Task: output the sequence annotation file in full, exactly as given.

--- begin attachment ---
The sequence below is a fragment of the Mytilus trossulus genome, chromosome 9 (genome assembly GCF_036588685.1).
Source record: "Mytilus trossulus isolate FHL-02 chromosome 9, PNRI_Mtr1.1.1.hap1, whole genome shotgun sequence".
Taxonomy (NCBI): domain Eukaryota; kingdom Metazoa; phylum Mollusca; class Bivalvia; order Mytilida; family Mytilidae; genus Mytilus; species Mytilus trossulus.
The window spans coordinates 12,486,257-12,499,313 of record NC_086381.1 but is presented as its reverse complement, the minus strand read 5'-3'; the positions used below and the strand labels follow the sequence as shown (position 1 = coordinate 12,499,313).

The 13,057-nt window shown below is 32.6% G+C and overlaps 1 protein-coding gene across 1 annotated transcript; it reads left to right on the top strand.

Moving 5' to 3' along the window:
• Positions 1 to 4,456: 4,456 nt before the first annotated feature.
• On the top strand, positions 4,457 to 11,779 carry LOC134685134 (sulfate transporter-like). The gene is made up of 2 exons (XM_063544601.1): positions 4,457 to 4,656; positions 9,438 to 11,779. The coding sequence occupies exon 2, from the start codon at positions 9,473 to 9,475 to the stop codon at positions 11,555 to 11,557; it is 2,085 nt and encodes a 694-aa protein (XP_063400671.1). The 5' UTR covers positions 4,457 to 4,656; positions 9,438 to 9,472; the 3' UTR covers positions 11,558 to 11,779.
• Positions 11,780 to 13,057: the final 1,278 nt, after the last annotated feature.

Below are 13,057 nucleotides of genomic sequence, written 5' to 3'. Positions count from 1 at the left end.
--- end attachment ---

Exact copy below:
The sequence below is a fragment of the Mytilus trossulus genome, chromosome 9 (genome assembly GCF_036588685.1).
Source record: "Mytilus trossulus isolate FHL-02 chromosome 9, PNRI_Mtr1.1.1.hap1, whole genome shotgun sequence".
Taxonomy (NCBI): domain Eukaryota; kingdom Metazoa; phylum Mollusca; class Bivalvia; order Mytilida; family Mytilidae; genus Mytilus; species Mytilus trossulus.
The window spans coordinates 12,486,257-12,499,313 of record NC_086381.1 but is presented as its reverse complement, the minus strand read 5'-3'; the positions used below and the strand labels follow the sequence as shown (position 1 = coordinate 12,499,313).

The 13,057-nt window shown below is 32.6% G+C and overlaps 1 protein-coding gene across 1 annotated transcript; it reads left to right on the top strand.

Moving 5' to 3' along the window:
• Positions 1 to 4,456: 4,456 nt before the first annotated feature.
• On the top strand, positions 4,457 to 11,779 carry LOC134685134 (sulfate transporter-like). The gene is made up of 2 exons (XM_063544601.1): positions 4,457 to 4,656; positions 9,438 to 11,779. The coding sequence occupies exon 2, from the start codon at positions 9,473 to 9,475 to the stop codon at positions 11,555 to 11,557; it is 2,085 nt and encodes a 694-aa protein (XP_063400671.1). The 5' UTR covers positions 4,457 to 4,656; positions 9,438 to 9,472; the 3' UTR covers positions 11,558 to 11,779.
• Positions 11,780 to 13,057: the final 1,278 nt, after the last annotated feature.

Below are 13,057 nucleotides of genomic sequence, written 5' to 3'. Positions count from 1 at the left end.